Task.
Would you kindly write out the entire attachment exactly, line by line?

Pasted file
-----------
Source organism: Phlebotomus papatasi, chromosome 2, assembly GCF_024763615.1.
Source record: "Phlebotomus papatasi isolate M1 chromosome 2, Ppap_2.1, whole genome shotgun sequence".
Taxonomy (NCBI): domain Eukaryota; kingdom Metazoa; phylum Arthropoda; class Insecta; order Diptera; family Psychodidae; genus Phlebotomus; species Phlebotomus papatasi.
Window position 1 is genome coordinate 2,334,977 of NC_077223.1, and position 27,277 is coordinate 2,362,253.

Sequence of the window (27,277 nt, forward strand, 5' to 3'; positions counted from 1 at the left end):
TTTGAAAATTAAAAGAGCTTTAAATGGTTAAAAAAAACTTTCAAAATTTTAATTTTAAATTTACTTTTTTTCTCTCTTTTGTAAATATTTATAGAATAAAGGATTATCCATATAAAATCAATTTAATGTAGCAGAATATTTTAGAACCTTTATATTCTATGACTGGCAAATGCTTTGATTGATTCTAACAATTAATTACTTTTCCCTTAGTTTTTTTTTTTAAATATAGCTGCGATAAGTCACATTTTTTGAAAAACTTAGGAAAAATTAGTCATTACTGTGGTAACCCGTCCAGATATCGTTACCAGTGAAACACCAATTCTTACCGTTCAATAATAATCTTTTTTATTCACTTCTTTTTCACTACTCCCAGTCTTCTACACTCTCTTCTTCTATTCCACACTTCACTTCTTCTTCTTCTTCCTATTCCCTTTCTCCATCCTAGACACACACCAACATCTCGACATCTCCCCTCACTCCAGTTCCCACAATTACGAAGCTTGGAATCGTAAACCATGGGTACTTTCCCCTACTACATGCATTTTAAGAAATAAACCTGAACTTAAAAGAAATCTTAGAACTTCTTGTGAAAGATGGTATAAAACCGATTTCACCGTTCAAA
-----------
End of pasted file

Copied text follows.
Source organism: Phlebotomus papatasi, chromosome 2, assembly GCF_024763615.1.
Source record: "Phlebotomus papatasi isolate M1 chromosome 2, Ppap_2.1, whole genome shotgun sequence".
Taxonomy (NCBI): domain Eukaryota; kingdom Metazoa; phylum Arthropoda; class Insecta; order Diptera; family Psychodidae; genus Phlebotomus; species Phlebotomus papatasi.
Window position 1 is genome coordinate 2,334,977 of NC_077223.1, and position 27,277 is coordinate 2,362,253.

Sequence of the window (27,277 nt, forward strand, 5' to 3'; positions counted from 1 at the left end):
TTTGAAAATTAAAAGAGCTTTAAATGGTTAAAAAAAACTTTCAAAATTTTAATTTTAAATTTACTTTTTTTCTCTCTTTTGTAAATATTTATAGAATAAAGGATTATCCATATAAAATCAATTTAATGTAGCAGAATATTTTAGAACCTTTATATTCTATGACTGGCAAATGCTTTGATTGATTCTAACAATTAATTACTTTTCCCTTAGTTTTTTTTTTTAAATATAGCTGCGATAAGTCACATTTTTTGAAAAACTTAGGAAAAATTAGTCATTACTGTGGTAACCCGTCCAGATATCGTTACCAGTGAAACACCAATTCTTACCGTTCAATAATAATCTTTTTTATTCACTTCTTTTTCACTACTCCCAGTCTTCTACACTCTCTTCTTCTATTCCACACTTCACTTCTTCTTCTTCTTCCTATTCCCTTTCTCCATCCTAGACACACACCAACATCTCGACATCTCCCCTCACTCCAGTTCCCACAATTACGAAGCTTGGAATCGTAAACCATGGGTACTTTCCCCTACTACATGCATTTTAAGAAATAAACCTGAACTTAAAAGAAATCTTAGAACTTCTTGTGAAAGATGGTATAAAACCGATTTCACCGTTCAAA